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Man held in mental hospital argues for his freedom
CHESTER, Ill. -- A man who has attracted national media attention in his quest to be released from a state mental hospital is dangerous and should remain locked up for at least another six months, a prosecutor told a Randolph County jury Monday.
The six-member jury is hearing arguments in the recommittal hearing of Claud "Rodney" Yoder, 44, who has been an involuntary patient at the Chester Mental Health Center since 1991.
Although involuntary mental patients in Illinois are entitled to recommitment hearings every six months, Yoder has not had one since 1999, postponing previous dates while he hired a new lawyer and formulated a legal strategy aimed at winning his freedom.
On Monday, Dr. Dan Cuneo, a former clinical director at the Chester hospital, testified Yoder has a "delusional disorder, persecutory type, with a paranoid personality" and would be violent if released.
Since Yoder denies he has any mental problem, and is quick to believe others want to mistreat him, "he will strike out at others" if released from the hospital, said Cuneo, who retired from the hospital in July 2001.
Yoder was committed to the state's only maximum-security mental hospital after serving time in prison on a battery conviction nearly 12 years ago.
Prison officials argued for his admission to Chester rather than release due to what they said were his violent outbursts in prison.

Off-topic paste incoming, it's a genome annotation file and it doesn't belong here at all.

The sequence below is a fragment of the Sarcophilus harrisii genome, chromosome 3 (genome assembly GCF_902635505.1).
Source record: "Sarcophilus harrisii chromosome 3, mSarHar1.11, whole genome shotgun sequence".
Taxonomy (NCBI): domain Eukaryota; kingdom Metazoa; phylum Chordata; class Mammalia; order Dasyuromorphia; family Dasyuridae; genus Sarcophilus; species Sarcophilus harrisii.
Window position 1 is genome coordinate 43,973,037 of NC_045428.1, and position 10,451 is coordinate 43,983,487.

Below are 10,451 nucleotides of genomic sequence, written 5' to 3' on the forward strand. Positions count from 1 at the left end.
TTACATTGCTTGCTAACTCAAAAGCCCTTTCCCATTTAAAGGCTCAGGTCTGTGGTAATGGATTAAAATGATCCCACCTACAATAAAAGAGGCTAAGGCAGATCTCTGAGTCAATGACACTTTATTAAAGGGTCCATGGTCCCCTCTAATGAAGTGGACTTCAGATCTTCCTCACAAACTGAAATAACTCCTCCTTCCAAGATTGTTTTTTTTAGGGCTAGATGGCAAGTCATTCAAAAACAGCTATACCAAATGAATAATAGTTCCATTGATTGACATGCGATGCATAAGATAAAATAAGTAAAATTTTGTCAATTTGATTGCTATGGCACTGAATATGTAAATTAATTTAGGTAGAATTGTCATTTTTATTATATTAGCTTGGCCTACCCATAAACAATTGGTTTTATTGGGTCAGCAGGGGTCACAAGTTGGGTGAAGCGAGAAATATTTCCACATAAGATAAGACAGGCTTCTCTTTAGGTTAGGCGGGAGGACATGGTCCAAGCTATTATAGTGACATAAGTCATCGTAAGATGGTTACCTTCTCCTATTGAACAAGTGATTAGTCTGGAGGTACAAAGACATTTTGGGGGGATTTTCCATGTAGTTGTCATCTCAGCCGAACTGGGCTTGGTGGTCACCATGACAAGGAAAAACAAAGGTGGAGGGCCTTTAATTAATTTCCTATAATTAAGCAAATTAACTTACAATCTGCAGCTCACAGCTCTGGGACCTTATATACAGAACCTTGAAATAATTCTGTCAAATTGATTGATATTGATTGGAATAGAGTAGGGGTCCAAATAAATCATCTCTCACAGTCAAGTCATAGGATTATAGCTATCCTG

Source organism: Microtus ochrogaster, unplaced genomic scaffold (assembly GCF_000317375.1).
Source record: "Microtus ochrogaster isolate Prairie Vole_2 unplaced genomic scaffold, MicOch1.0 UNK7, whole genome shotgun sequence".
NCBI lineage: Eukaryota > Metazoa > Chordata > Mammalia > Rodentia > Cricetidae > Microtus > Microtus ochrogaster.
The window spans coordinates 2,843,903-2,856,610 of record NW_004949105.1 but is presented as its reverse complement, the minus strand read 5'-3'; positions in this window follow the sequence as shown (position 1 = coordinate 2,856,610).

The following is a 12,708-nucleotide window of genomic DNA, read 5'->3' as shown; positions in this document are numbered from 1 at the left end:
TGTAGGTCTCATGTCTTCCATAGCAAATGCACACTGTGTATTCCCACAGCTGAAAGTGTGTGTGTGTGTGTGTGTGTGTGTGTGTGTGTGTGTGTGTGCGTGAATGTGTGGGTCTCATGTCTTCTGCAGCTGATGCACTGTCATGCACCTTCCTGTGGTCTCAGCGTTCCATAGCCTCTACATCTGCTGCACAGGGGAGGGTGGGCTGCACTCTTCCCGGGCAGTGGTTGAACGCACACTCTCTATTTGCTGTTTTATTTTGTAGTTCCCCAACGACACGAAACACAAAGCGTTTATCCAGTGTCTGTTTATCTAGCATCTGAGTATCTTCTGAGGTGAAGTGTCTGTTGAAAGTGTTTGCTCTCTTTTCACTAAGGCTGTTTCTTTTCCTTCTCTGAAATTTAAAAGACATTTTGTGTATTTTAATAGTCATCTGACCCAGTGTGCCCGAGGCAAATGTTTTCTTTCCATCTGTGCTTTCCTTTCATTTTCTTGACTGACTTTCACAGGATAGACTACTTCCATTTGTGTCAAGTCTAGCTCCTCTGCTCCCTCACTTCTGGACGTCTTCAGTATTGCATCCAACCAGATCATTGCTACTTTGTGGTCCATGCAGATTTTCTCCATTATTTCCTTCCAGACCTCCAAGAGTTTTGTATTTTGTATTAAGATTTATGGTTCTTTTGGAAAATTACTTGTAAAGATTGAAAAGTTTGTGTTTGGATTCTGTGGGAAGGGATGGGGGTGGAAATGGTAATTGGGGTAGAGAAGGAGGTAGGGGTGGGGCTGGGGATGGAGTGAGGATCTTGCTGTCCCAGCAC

On Monday, assistant state's attorney Michael Burke showed the jury several handwritten letters Yoder admitted he wrote to judges, politicians and other high-profile people from 1995 to 1996 threatening to kill them.
He sent the threats to former U.S. Sen. Paul Simon, threatening a member of Simon's staff, to U.S. District Judge Blanche Manning, and to Playboy Enterprises Chief Executive Christie Hefner, among others.
Expected criminal charge
Yoder, who was the subject of a lengthy Time magazine article this year, contends he made the threats to attract the wrath of the criminal justice system, thinking that an indictment and a criminal charge would land him in prison. There, unlike in a state mental hospital, he would have a firm release date.
"He deserves to walk free like the rest of us, not be caged like an animal," Yoder's attorney, Randy Kretchmar, told the jury. "He has not been charged with any crime."
People can be involuntarily committed to mental hospitals in Illinois if proven to be mentally ill, and also either a threat to themselves or others or unable to meet their basic needs, said a Department of Human Services spokesman.
Some 2,900 people were committed to the state's 10 mental-health hospitals last year involuntarily, Green said.
The average length of committment at Chester is one year and three months, Green said.